British Prime Minister Boris Johnson. Picture: BLOOMBERG/JASON ALDEN
British Prime Minister Boris Johnson. Picture: BLOOMBERG/JASON ALDEN

London — The bond market is signaling approval of UK Prime Minister Boris Johnson’s planned spending spree.

With the March 11 budget coming into view, the average cost of government borrowing is close to the lowest levels on record. That’s even with new chancellor of the exchequer Rishi Sunak expected to announce billions of pounds of extra spending as the nation leaves the EU.

Investors are so relaxed about the prospect of extra borrowing that it took the news of Sunak replacing Sajid Javid last week — a move expected to lead to an even more expansionary budget — with barely a ripple.

Indeed, rather than trying to clip the government’s fiscal wings, investors have increased its ability to spend. The rally in gilts since the last fiscal event in March has driven down the cost of debt servicing and created an extra £5bn of headroom for the chancellor by 2024, according to calculations by Bloomberg Economics’s Dan Hanson.

That move higher in gilts came even after an election campaign that saw both main parties promise to open the fiscal taps, and suggests that so-called bond vigilantes — often summoned up in arguments against fiscal largess — are giving the UK a pass.

“The bond vigilante is dead,” said Kacper Brzezniak, a portfolio manager at Allianz Global Investors, which is currently neutral on gilts. “One of the crazy things about all this focus on debt is that we have seen missed opportunities to take advantage of low yields.”

That’s good news for Johnson as he looks to increase investment in infrastructure dramatically, partly in an attempt to cement support among working-class voters in northern England and the Midlands who backed the Conservatives for the first time in the general election.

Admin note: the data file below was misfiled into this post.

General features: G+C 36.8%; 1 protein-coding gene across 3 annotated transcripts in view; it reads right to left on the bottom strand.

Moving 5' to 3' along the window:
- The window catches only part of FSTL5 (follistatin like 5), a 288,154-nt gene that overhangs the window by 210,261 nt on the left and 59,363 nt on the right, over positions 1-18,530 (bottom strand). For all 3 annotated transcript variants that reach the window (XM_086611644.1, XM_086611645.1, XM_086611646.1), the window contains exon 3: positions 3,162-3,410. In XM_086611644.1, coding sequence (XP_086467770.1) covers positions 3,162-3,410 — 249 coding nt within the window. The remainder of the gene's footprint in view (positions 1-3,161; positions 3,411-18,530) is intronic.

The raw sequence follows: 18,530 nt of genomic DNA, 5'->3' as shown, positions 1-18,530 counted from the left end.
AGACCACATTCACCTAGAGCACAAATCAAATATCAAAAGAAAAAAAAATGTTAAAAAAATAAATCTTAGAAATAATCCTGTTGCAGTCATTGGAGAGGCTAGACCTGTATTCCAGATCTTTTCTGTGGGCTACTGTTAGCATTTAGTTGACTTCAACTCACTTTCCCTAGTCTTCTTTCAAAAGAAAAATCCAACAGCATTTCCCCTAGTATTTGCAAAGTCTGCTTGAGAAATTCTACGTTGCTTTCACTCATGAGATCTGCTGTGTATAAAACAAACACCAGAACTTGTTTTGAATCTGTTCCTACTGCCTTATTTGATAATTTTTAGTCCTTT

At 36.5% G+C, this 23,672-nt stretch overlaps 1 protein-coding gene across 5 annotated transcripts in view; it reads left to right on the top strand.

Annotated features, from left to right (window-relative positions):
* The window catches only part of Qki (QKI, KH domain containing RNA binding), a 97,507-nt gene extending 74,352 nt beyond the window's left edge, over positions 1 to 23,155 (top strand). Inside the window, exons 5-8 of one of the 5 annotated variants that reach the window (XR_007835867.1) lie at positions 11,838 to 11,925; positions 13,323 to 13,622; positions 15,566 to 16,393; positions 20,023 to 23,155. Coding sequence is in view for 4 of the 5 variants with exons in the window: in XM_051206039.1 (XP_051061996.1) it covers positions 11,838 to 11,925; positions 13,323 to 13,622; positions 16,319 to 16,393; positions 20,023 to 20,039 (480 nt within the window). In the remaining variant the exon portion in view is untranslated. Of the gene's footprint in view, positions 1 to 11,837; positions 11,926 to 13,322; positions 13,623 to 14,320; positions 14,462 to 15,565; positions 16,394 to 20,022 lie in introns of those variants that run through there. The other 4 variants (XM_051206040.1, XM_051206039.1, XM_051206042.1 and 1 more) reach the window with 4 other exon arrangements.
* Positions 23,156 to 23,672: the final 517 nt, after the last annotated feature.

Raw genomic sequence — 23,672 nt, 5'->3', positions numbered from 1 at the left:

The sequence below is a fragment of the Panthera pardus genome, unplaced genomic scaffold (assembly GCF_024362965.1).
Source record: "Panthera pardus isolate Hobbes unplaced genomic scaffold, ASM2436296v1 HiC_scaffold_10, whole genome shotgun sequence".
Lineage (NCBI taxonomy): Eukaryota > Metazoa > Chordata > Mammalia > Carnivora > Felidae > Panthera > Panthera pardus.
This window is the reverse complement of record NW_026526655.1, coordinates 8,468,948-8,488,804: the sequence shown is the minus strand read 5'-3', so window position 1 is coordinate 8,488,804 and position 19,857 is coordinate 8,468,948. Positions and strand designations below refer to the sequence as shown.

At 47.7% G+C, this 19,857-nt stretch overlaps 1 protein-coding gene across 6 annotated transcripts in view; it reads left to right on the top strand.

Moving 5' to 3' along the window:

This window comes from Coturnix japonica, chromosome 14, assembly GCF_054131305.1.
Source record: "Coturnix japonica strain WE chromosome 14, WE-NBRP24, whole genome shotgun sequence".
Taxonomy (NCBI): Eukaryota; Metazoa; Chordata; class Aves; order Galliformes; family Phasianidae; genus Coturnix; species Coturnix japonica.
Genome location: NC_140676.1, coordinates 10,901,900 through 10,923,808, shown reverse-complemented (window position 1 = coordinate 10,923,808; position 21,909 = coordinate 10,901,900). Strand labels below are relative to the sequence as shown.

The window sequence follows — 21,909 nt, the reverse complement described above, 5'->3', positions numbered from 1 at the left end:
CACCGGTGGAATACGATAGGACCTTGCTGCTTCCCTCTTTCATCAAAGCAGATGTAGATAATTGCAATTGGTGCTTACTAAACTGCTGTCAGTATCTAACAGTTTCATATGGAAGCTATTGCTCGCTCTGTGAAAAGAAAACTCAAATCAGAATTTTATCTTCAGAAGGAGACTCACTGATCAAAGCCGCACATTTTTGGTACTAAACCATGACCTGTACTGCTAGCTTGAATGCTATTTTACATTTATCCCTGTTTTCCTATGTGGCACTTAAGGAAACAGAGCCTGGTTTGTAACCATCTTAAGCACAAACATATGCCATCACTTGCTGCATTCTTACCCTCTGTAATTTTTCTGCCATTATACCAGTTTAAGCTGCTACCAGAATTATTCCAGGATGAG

Funding growth

Sunak’s budget will be the first to give a boost to economic growth since the financial crisis, the Resolution Foundation think-tank said in a report Thursday.

Even before the more fiscally conservative Javid quit weeks before he was due to deliver his first budget, doubts were growing that the UK could keep to its promise to balance day-to-day government outlays. Bloomberg Economics puts the chance of the current budget staying in surplus in three years at little more than 30%.

One potential risk for bonds is that the extra spending boosts demand in the economy to the extent that it overheats, prompting the Bank of England (BOE) to tighten policy so as to control inflation. That’s particularly a problem given that the BOE’s view of the economy’s potential growth — the rate at which it can grow without fueling price rises — has been cut to about 1%, well below the government’s 2.8% goal.

Still, with much of the extra funding focused on infrastructure, which should boost productivity, the budget may prompt a reassessment of the economy’s supply potential — giving the BOE more leeway to keep rates low. Money markets indicate an 80% chance that the BOE will lower interest rates by a quarter point by the end of the year.

Long-term risks

For now, rather than being spooked, the bond market is being propped up by longer-term expectations that inflation will remain tepid. The looming risks to global growth posed by the coronavirus underpin the view that BOE interest rates will stay near record lows.

Meanwhile, persistent demand from pension funds helps keep a lid on yields, while there’s also evidence that foreign buyers are supporting the market. BOE data shows non-residents’ net purchases of gilts in 2019 were the highest since before the referendum.

The average yield on the Bloomberg Barclays gilt index is about 0.8%, close to the record low of just less than 0.6% reached last year. Meanwhile, the yield on 10-year gilts is lower than February 12, the day before Javid’s departure.

“Potential upside risks from fiscal policy need to be considered alongside the numerous downside risks from elsewhere,” said Daniela Russell, the head of HSBC’s UK rates strategy. “At the very least, weak inflation provides the BOE with time to assess the impact of any fiscal easing before the balance of risks can shift away from rate cuts. With that in mind, we think the backdrop is still supportive for gilts.”


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